One of the reasons I enjoy watching Ali Carter play, aside from his talent, is that it’s clear he really cares. A bit of fun it is not.

And poker-faced Ali is not. Winning or losing, in the moment, matters, as it should because far from being ‘just a game’ it’s actually a profession.

Carter has always been a feisty campaigner. I remember how impressed I was with him when he broke through at the 1999 Grand Prix, beating Stephen Hendry and reaching the semi-finals.

He was a young lad of about 20 then and he had a real burning passion for the game, perhaps born out of his Essex background where snooker has always been highly competitive and full of bullish characters.

Largely as a result of that tournament, Carter was made a member of the inaugural Young Players of Distinction programme (or Young Players of Extinction as cruel journalists christened it when it was scrapped two years later).

Also on that scheme were the likes of Shaun Murphy, Stephen Maguire and Ryan Day.

By 2005 Murphy was world champion, Maguire UK champion but Carter yet to appear in a ranking final.

He didn’t consider his contemporaries to be any better than him and maybe their success spurred him on. Players aren’t necessarily jealous when a rival wins a tournament but many of them look at another player and think, ‘I can do that.’

Of course, Carter had something to contend with that the others didn’t: illness.

He suffered from Crohn’s disease, a cause of concern and detrimental to his career, and required hospital treatment. At the end of last year, just after he won the Shanghai Masters, problems resurfaced.

But Carter has always been an energetic sort and has just got on with it. Not content to sit around waiting for tournaments to magically spring up, he wisely invested in a snooker club and even completed training to be an airline pilot when the game wasn’t going anywhere.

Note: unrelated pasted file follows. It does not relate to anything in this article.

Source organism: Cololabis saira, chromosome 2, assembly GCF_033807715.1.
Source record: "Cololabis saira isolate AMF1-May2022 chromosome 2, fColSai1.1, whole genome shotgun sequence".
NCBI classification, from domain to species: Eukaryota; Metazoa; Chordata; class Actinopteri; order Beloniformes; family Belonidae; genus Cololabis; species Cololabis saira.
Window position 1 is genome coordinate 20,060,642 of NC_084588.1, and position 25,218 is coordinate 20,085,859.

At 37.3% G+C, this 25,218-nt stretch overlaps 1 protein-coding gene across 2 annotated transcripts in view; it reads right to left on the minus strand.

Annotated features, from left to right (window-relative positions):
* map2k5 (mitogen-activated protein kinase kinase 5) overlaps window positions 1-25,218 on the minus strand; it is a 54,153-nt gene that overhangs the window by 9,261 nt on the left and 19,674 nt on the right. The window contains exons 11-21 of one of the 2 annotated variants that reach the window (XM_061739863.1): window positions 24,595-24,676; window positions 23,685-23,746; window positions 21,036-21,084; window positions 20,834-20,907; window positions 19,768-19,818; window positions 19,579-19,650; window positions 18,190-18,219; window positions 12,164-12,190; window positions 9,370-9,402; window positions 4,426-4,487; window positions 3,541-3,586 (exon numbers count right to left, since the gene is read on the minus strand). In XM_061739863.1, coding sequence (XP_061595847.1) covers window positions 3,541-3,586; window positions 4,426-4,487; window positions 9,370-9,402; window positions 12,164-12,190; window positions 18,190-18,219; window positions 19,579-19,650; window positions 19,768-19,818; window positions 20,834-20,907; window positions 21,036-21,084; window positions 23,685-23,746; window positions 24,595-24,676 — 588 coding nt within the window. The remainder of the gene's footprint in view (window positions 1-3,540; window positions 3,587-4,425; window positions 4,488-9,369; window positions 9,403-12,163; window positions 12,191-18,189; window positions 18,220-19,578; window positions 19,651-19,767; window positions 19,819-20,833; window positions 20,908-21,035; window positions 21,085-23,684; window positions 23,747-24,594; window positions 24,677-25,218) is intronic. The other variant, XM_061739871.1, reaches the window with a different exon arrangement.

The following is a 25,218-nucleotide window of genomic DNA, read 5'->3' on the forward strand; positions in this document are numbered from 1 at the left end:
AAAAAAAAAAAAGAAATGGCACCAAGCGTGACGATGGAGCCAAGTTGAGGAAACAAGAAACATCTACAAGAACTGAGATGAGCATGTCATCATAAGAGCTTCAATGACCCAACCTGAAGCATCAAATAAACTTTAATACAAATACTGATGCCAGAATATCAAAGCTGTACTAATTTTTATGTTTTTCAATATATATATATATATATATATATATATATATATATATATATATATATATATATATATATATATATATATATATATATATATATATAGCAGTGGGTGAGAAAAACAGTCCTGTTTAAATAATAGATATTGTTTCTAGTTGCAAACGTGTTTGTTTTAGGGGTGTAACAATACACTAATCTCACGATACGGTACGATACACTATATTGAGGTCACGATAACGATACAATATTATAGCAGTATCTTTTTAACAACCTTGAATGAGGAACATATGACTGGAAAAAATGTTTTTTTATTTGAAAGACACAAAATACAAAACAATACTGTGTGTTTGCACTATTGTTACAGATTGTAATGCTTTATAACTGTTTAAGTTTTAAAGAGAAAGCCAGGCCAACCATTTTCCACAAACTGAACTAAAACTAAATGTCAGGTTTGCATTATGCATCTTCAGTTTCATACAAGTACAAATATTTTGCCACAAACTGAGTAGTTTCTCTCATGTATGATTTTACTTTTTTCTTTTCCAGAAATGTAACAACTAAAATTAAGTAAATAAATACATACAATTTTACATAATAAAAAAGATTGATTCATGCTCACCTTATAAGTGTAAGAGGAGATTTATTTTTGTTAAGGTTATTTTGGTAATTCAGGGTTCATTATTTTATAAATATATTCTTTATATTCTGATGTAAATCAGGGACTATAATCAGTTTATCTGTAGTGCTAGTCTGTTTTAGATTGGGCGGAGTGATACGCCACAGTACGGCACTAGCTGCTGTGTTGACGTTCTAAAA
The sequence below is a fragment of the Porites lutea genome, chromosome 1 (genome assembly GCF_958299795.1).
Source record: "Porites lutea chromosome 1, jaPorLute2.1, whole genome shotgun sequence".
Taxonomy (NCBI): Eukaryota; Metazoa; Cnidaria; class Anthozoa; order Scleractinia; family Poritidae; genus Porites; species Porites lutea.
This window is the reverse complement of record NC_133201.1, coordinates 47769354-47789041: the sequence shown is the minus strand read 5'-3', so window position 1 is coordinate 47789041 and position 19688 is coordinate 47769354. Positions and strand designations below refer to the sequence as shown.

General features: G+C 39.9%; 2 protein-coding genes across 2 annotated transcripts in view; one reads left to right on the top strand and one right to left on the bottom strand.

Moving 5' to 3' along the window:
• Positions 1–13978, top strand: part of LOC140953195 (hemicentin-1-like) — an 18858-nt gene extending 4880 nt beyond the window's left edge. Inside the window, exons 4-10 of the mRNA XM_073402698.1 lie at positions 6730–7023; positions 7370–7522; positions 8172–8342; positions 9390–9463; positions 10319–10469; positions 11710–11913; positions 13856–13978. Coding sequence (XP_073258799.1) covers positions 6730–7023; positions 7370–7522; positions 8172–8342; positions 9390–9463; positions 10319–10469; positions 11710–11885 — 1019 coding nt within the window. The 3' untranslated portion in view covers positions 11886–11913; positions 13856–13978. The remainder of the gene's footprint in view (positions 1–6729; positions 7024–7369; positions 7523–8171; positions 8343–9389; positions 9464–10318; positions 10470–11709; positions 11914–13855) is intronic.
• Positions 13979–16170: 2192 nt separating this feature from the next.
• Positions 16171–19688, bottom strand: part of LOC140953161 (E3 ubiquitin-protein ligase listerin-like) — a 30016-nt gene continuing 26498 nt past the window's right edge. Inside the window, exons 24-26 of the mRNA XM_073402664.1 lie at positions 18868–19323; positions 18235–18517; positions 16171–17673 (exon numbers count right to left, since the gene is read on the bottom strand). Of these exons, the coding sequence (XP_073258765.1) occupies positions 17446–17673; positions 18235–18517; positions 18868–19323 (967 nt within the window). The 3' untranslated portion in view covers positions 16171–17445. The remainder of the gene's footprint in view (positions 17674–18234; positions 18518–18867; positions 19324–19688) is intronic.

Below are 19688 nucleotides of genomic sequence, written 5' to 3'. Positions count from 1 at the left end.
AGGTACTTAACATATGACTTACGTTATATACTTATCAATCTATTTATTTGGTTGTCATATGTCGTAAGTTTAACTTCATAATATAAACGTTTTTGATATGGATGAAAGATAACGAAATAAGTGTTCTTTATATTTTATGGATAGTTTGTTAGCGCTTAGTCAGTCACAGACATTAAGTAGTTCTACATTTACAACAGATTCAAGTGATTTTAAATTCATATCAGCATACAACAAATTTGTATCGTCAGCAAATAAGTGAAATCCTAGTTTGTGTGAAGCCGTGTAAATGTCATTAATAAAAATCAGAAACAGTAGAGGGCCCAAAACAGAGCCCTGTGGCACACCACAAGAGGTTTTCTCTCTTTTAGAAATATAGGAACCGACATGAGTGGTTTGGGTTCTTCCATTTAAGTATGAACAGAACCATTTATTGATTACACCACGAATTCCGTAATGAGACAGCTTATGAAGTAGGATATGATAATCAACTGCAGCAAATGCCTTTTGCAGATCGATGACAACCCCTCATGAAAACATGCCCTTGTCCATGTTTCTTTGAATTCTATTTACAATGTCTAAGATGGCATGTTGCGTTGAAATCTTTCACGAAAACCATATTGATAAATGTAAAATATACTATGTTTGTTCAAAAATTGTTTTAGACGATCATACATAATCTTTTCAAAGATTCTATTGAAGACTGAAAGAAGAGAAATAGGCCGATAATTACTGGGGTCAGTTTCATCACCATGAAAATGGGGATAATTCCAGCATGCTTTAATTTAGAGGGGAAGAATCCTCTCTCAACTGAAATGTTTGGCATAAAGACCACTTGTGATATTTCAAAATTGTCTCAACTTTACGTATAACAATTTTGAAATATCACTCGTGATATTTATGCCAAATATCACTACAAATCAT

Then in 2008, the Championship League came along. Happily for Carter it was played a few miles from where he lives. He played in every group and was so match fit by the time he went to the Crucible that he made the World Championship final, making a 147 en route.

Since then he has won the Welsh Open, playing superbly in the final session of the final, and the Shanghai Masters.

So Carter is now among that group of eight or nine players from which the winner of most of snooker’s main titles will most likely come.

A heavy scorer, his strength also comes from his competitive spirit, although players who wear their hearts on their sleeves also run the risk of not being able to remain calm when things are going wrong.

I expect more of the same from Carter but am particularly interested now to see if he can land one of the ‘big three’ titles from which really good careers become great ones.

Last season I tipped him for the Masters, which is possibly why he didn’t win it. To triumph in these tournaments, consistency is key because you are certain to be facing world class players in almost every round.

Carter is good enough, I believe, to win any of these titles but the game at the top level remains highly competitive, so nothing is guaranteed for even the most talented.


Anonymous said...

Carter is a fine player, and I always have him down as one of the main players to win a tournament.

I agree with the point that he needs to win one of the 'big three' to make the next step in his career, and I think he has the game to do it.

Anonymous said...

agreed 1024

jamie brannon said...

Is Carter that prolific in the balls though? He has accumlated a steady number of centuries in his career but it is not comparable to the stats of his contemporary rivals such as Maguire, SelbY and Murphy.

I agree he is in the bracket of eight or nine players to win the events but feel that he may come up a little short in the 'big 3' events.

wild said...

yes but all you got to do is reach 80 and thats as prolific as you need to be in the real world.

yes its nice to make centuries but they not that important.

Betty Logan said...

Still, he's made a ranking final in each of the last four seasons which shows a certain level of consistency at the business end. His career was set back by illness so his breakthrough was delayed for a few years, and if he had already been reaching finals and winning who knows how 2008 would have turned out. Along with Paul Hunter's cancer and David Gray's alcoholism, I think this led to the slight lull in the latter half of the decade, since these were the players who should have been attaining their optimum level but external circumstances derailed things a bit.

jamie brannon said...

Yes, but the century counts do indicate to a large extent who the games best breakbuilders are. It is not coincidence that O'Sullivan and Hendry are the two best breakbuilders ever and also the leading century compilers.

Anonymous said...

dont talk rubbish jamie. john higgins is the best break-builder in the game.

just because hes not made as many centuries as a couple or so others doesnt make him worse.

your lack of sense is beyond the bucket

Matt said...